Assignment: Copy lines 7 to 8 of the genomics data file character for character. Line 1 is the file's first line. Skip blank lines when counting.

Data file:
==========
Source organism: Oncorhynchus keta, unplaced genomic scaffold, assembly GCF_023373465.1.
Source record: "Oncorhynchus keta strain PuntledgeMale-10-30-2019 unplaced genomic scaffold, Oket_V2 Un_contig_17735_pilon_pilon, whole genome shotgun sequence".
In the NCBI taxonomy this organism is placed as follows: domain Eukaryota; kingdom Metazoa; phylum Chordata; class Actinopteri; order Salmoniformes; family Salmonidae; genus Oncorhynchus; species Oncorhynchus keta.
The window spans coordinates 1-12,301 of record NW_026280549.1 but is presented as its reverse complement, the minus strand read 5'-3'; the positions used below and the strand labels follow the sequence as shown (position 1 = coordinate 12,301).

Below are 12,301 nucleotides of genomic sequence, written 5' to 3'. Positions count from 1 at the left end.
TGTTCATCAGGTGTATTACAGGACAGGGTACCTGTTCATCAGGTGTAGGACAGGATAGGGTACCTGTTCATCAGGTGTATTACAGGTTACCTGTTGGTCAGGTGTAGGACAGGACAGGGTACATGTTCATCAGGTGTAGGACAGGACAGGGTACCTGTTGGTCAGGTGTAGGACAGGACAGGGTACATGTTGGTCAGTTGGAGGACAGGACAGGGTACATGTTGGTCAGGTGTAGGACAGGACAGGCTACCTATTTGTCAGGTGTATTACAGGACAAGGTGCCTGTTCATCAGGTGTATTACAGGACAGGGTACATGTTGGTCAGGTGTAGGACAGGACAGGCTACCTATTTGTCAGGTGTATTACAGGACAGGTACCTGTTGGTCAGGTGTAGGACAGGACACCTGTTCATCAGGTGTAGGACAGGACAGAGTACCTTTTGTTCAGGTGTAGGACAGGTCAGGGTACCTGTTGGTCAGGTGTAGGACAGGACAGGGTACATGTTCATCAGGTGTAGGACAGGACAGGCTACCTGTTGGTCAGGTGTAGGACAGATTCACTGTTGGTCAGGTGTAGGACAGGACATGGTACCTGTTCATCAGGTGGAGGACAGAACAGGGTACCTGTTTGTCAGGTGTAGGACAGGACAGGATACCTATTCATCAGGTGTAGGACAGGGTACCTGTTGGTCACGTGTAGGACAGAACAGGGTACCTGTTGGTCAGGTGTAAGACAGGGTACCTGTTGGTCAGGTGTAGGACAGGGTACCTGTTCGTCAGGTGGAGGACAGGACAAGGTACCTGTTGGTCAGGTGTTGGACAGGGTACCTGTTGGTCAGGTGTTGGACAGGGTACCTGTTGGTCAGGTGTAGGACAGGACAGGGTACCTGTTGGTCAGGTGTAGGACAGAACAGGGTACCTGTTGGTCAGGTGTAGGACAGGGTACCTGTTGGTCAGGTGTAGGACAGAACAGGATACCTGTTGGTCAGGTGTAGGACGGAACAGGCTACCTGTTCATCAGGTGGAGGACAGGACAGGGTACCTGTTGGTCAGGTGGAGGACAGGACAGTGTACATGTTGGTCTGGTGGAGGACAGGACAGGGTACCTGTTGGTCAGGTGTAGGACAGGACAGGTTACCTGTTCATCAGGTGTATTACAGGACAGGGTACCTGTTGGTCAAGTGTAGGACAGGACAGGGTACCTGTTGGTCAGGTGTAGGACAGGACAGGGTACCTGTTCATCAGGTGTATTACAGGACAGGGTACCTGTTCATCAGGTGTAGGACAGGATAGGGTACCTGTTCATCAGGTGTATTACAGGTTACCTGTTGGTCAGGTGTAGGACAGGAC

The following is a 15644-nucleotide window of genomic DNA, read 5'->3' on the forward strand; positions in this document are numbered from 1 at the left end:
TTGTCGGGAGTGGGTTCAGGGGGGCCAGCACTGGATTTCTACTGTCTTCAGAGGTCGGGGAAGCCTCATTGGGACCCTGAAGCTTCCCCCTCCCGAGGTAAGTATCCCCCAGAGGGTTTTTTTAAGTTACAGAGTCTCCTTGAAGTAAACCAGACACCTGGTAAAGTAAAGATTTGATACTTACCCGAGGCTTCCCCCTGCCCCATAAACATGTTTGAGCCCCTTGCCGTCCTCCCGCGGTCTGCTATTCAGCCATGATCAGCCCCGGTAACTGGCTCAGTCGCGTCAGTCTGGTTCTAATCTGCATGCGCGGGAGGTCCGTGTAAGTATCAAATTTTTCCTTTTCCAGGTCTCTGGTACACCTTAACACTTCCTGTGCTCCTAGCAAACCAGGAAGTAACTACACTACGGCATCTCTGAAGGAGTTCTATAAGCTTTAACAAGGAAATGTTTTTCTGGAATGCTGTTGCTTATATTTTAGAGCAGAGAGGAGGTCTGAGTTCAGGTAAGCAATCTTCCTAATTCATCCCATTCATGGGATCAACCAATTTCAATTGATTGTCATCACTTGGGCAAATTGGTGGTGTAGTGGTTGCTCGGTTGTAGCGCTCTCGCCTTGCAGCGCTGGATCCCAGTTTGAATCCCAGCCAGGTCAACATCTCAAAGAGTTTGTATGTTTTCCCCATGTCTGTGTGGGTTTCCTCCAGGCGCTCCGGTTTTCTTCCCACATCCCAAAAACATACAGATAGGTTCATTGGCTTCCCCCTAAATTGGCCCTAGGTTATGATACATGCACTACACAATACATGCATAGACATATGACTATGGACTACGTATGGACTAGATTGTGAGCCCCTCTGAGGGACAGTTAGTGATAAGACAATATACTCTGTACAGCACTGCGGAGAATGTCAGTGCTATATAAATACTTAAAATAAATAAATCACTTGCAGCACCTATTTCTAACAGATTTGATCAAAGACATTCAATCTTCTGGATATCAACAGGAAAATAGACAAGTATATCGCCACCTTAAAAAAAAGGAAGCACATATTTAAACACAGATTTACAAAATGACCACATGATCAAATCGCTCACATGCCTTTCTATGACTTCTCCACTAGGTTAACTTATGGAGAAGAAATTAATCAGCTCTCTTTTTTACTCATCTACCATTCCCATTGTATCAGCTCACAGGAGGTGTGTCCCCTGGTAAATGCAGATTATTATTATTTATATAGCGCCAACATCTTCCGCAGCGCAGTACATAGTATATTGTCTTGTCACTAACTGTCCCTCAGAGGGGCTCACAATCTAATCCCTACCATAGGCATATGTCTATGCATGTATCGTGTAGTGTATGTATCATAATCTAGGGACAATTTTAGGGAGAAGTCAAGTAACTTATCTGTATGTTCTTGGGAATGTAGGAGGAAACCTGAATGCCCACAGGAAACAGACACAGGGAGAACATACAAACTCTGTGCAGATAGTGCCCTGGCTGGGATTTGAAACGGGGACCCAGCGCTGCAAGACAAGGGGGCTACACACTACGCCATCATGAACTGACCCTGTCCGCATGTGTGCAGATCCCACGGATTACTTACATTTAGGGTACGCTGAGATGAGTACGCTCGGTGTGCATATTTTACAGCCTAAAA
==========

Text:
The following is a 15644-nucleotide window of genomic DNA, read 5'->3' on the forward strand; positions in this document are numbered from 1 at the left end:
TTGTCGGGAGTGGGTTCAGGGGGGCCAGCACTGGATTTCTACTGTCTTCAGAGGTCGGGGAAGCCTCATTGGGACCCTGAAGCTTCCCCCTCCCGAGGTAAGTATCCCCCAGAGGGTTTTTTTAAGTTACAGAGTCTCCTTGAAGTAAACCAGACACCTGGTAAAGTAAAGATTTGATACTTACCCGAGGCTTCCCCCTGCCCCATAAACATGTTTGAGCCCCTTGCCGTCCTCCCGCGGTCTGCTATTCAGCCATGATCAGCCCCGGTAACTGGCTCAGTCGCGTCAGTCTGGTTCTAATCTGCATGCGCGGGAGGTCCGTGTAAGTATCAAATTTTTCCTTTTCCAGGTCTCTGGTACACCTTAACACTTCCTGTGCTCCTAGCAAACCAGGAAGTAACTACACTACGGCATCTCTGAAGGAGTTCTATAAGCTTTAACAAGGAAATGTTTTTCTGGAATGCTGTTGCTTATATTTTAGAGCAGAGAGGAGGTCTGAGTTCAGGTAAGCAATCTTCCTAATTCATCCCATTCATGGGATCAACCAATTTCAATTGATTGTCATCACTTGGGCAAATTGGTGGTGTAGTGGTTGCTCGGTTGTAGCGCTCTCGCCTTGCAGCGCTGGATCCCAGTTTGAATCCCAGCCAGGTCAACATCTCAAAGAGTTTGTATGTTTTCCCCATGTCTGTGTGGGTTTCCTCCAGGCGCTCCGGTTTTCTTCCCACATCCCAAAAACATACAGATAGGTTCATTGGCTTCCCCCTAAATTGGCCCTAGGTTATGATACATGCACTACACAATACATGCATAGACATATGACTATGGACTACGTATGGACTAGATTGTGAGCCCCTCTGAGGGACAGTTAGTGATAAGACAATATACTCTGTACAGCACTGCGGAGAATGTCAGTGCTATATAAATACTTAAAATAAATAAATCACTTGCAGCACCTATTTCTAACAGATTTGATCAAAGACATTCAATCTTCTGGATATCAACAGGAAAATAGACAAGTATATCGCCACCTTAAAAAAAAGGAAGCACATATTTAAACACAGATTTACAAAATGACCACATGATCAAATCGCTCACATGCCTTTCTATGACTTCTCCACTAGGTTAACTTATGGAGAAGAAATTAATCAGCTCTCTTTTTTACTCATCTACCATTCCCATTGTATCAGCTCACAGGAGGTGTGTCCCCTGGTAAATGCAGATTATTATTATTTATATAGCGCCAACATCTTCCGCAGCGCAGTACATAGTATATTGTCTTGTCACTAACTGTCCCTCAGAGGGGCTCACAATCTAATCCCTACCATAGGCATATGTCTATGCATGTATCGTGTAGTGTATGTATCATAATCTAGGGACAATTTTAGGGAGAAGTCAAGTAACTTATCTGTATGTTCTTGGGAATGTAGGAGGAAACCTGAATGCCCACAGGAAACAGACACAGGGAGAACATACAAACTCTGTGCAGATAGTGCCCTGGCTGGGATTTGAAACGGGGACCCAGCGCTGCAAGACAAGGGGGCTACACACTACGCCATCATGAACTGACCCTGTCCGCATGTGTGCAGATCCCACGGATTACTTACATTTAGGGTACGCTGAGATGAGTACGCTCGGTGTGCATATTTTACAGCCTAAAA